Content strategy is now crucial to business success. Ever since Google updated its algorithm to move away from keywords, volume and quality of content has determined online visibility. Although statistics confirm content’s effectiveness, CMOs are coming under increasing pressure to show immediate ROI. The problem: quick conversion serves businesses, not customers and they know it.
Evidence of this cat-and-mouse litters the internet. Every few months, new trends claim to have cracked online marketing. The trend becomes saturated and consumers stop engaging, a new vogue appears and the cycle repeats again. It may be easy to blame a disengaged and distracted generation. But whilst there is inconclusive ‘proof’ that attention spans have declined, this doesn’t solve marketers’ problems or explain why some brands are able to captivate this demographic time and again.
ROI has been an infamous term in business for years. Difficult to measure but essential to investment decisions, recent improvements in measurability seem ideal. For the first time, companies can identify what is working for them, but in a sense that’s the issue. The definition of ‘what works for companies’ differs greatly between legacy brands and new, millennial players looking to secure their place in the market. Content is a great proof of this.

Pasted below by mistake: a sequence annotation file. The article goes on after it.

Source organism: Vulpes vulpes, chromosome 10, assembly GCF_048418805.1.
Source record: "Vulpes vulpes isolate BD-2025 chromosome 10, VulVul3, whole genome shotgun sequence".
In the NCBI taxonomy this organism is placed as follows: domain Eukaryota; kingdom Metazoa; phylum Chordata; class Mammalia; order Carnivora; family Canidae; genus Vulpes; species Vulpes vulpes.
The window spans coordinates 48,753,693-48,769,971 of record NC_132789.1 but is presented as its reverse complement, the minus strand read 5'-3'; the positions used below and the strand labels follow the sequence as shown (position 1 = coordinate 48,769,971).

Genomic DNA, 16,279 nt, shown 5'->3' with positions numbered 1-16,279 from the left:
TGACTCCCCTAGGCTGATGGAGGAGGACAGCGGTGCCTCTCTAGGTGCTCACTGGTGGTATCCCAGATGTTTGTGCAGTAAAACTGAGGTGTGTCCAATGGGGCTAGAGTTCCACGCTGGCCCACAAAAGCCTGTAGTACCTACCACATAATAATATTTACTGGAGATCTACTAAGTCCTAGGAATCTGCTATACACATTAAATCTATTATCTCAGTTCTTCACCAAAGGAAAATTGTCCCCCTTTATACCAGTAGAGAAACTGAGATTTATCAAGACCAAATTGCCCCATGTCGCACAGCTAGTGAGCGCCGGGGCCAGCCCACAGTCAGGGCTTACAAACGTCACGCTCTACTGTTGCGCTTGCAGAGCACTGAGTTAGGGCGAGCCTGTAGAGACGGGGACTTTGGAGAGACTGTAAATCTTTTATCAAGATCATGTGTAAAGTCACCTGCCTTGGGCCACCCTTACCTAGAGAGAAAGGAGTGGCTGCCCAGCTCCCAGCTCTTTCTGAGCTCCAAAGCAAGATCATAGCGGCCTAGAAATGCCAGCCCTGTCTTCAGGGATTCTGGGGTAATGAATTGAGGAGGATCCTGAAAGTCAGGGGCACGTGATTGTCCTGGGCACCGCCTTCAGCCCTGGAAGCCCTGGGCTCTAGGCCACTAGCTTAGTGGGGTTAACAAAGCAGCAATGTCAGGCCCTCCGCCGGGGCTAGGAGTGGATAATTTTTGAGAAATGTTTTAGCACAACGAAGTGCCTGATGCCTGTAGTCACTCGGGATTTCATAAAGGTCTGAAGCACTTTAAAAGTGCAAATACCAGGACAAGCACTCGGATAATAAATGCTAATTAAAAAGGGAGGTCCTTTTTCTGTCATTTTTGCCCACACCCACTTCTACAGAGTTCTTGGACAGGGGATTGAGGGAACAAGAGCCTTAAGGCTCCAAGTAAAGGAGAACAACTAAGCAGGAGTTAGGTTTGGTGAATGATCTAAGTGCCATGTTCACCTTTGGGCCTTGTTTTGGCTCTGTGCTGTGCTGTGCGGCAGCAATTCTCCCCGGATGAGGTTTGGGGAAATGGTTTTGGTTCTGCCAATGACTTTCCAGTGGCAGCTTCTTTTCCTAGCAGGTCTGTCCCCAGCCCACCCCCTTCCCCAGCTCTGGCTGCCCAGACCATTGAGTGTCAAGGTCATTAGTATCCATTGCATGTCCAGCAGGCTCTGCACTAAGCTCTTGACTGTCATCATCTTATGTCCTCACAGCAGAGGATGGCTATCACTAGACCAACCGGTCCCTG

What should companies do?
On the legacy side, companies need to demonstrate revenue growth over everything else. Therefore individual posts are only viewed as worth the effort if you get direct conversions from them. Newer brands, that are looking to cement their place in the market, need to retain customers for longer. This leads them to naturally favour lagging indicators like community building and brand preference.
Unfortunately for historic brands, this appears to be the approach that consumers prefer.
Here’s what David Newton, Senior Director of Brand Creation at Philips had to say when we interviewed him at the CMO Insight Summit in Scotland:
Marketers at mature brands have a difficult task. They must convince the board to bear with a carefully designed content strategy that focuses on long term acquisition and retention, perhaps with smaller but more loyal numbers than they previously enjoyed.
Marketing is currently experiencing a dynamic shift in perception that needs to be headed up by senior management. As tools continue to improve, the relative meaninglessness of reach will become more obvious. If executives at mature brands can’t convince their board to stop assigning so much importance to short term gains, then they could find themselves becoming irrelevant to the next generation. By the time that happens it will be too late, and there won’t be any investment to return on.
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